https://www.cbc.ca/news/technology/plastic-eating-enzyme-pollution-1.4622923 Meanwhile the Toronto Star (Insight section, 2019-06-23) has disturbing articles about tourist plastics behaviour on the island of Capri and how it is now banned how vegetables are shrink-wrapped in Japan and then there are our multitudinous havoc-wreaking behaviours think CHANGE & INVENT!
A number of the young teenagers I’ve talked to lately have raised their deep concerns about climate change. I feel they must be thinking and talking about it a lot. About the same amount as those of us older than they are NOT talking about it. And one bright 14 year old girl said to me, “I think you’re all leaving it up to us.” And then she smiled, “And we can do it!” So I think it’s time for MORE TALK..
RECOMMENDATION: a Natural History Museum – the website of which is an incredible time traveller: http://www.nhm.ac.uk/discover/first-britons.html Excerpt: First Britons By Lisa Hendry First published 15 December 2017 Britain, with its rich history of monarchies, industry and culture, holds a lesser-known story in its past. It’s the story of how people came to be here at all and their struggle for survival in a dramatically changing environment. It begins nearly one million years ago. Britain’s unique location – between the Atlantic and continental Europe – means that it has experienced the fullest extremes of climate. Over the past million years, its climate has fluctuated from balmy Mediterranean-like conditions to long stages…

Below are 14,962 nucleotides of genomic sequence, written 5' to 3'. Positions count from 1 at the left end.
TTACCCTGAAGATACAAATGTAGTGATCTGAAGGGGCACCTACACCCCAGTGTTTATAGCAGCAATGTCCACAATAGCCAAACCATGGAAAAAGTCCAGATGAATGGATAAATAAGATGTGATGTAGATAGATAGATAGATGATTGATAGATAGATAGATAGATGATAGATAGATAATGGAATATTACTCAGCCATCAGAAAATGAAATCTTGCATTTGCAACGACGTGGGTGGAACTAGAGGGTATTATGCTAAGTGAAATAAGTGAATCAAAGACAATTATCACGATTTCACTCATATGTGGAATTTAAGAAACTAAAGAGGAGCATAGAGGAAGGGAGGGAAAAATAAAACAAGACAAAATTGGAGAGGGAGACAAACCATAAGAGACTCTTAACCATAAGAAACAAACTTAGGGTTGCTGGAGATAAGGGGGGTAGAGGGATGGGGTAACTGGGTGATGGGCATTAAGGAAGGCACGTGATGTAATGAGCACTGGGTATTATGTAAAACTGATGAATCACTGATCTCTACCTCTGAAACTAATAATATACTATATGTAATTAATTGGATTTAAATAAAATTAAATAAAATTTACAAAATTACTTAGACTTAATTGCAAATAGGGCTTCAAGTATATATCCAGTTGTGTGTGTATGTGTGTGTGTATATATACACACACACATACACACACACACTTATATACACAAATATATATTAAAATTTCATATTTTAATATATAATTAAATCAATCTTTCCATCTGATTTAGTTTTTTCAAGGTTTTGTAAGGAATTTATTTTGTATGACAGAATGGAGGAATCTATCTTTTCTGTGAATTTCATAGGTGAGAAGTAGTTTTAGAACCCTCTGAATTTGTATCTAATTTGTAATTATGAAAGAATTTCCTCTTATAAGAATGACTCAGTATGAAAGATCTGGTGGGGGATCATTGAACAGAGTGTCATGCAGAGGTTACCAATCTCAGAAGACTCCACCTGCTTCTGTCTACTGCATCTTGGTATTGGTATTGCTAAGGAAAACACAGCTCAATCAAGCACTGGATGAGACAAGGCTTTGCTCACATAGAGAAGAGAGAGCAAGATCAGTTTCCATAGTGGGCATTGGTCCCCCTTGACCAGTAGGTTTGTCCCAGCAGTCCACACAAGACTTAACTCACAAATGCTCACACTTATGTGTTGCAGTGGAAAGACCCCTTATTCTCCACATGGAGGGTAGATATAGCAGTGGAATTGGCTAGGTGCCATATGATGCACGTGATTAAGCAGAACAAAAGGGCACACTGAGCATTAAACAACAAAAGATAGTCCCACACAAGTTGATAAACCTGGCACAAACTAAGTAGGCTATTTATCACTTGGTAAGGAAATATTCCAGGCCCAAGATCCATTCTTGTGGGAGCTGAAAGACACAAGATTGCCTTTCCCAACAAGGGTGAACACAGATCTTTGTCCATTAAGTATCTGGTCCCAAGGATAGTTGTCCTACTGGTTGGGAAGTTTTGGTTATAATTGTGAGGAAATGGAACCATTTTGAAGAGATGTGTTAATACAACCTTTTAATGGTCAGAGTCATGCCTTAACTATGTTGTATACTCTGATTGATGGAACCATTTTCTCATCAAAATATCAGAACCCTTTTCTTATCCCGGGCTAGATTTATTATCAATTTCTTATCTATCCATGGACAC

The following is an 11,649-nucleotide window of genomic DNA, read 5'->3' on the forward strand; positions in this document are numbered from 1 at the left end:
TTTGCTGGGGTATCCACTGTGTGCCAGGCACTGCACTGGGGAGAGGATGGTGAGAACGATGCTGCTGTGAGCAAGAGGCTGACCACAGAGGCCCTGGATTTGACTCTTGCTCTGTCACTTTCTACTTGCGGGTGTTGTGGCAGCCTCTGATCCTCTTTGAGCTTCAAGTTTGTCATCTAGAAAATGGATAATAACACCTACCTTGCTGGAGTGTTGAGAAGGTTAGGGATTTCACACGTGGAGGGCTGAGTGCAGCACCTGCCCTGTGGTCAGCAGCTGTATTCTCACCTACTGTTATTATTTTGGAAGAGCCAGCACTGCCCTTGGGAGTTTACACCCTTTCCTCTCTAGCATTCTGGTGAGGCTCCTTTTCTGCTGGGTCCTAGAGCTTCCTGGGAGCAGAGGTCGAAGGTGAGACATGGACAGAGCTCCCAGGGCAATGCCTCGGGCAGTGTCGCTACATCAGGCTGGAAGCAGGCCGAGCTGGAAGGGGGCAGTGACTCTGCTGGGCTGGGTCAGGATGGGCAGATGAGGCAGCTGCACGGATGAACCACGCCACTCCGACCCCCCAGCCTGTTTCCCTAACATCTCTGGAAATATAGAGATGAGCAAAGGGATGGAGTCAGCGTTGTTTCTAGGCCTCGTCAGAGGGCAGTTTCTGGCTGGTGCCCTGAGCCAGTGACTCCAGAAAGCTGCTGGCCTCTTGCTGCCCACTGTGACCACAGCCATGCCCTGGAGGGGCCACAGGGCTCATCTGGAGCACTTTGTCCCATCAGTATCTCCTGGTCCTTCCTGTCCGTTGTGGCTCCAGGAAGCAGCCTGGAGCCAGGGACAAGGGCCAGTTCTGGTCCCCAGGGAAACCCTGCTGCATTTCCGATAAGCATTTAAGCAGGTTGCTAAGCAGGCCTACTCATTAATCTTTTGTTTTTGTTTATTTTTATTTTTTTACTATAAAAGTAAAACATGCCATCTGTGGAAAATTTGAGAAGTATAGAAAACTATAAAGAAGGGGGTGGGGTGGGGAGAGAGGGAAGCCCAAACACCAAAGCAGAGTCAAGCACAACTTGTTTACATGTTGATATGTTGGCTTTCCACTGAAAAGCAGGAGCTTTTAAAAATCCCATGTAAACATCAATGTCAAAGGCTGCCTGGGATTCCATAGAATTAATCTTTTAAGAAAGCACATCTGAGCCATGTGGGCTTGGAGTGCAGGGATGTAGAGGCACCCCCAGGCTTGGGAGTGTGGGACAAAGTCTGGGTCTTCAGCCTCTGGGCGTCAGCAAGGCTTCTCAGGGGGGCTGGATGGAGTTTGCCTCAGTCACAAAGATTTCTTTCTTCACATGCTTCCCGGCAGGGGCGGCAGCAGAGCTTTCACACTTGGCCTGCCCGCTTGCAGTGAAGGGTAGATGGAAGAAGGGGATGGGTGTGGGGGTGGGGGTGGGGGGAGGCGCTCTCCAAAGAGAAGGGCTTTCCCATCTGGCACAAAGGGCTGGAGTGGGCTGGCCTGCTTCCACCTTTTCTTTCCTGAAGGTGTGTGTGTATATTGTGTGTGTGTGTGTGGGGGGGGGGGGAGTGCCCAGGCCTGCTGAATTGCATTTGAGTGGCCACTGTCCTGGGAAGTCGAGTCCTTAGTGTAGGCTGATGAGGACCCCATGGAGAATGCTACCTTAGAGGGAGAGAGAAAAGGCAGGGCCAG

I was so excited to see this vibrant rhubarb under some dead leaves in my daughter’s garden yesterday. Did you know rhubarb was first mentioned in Pen Khing’s Herbal in 2700 BC and was used in China, Mongolia and Siberia? Later, it was mentioned as having been found in the Ukraine. Before Christ was born, Asia was exporting rhubarb for medicinal purposes – for constipation and inflammation. The leaves, though, are poisonous… as, by the way, are the leaves of the potato and tomato plants. My great grandmother used to send us parcels of her wonderful rhubarb-gumdrop jam in the winter – from Ontario to Saskatchewan!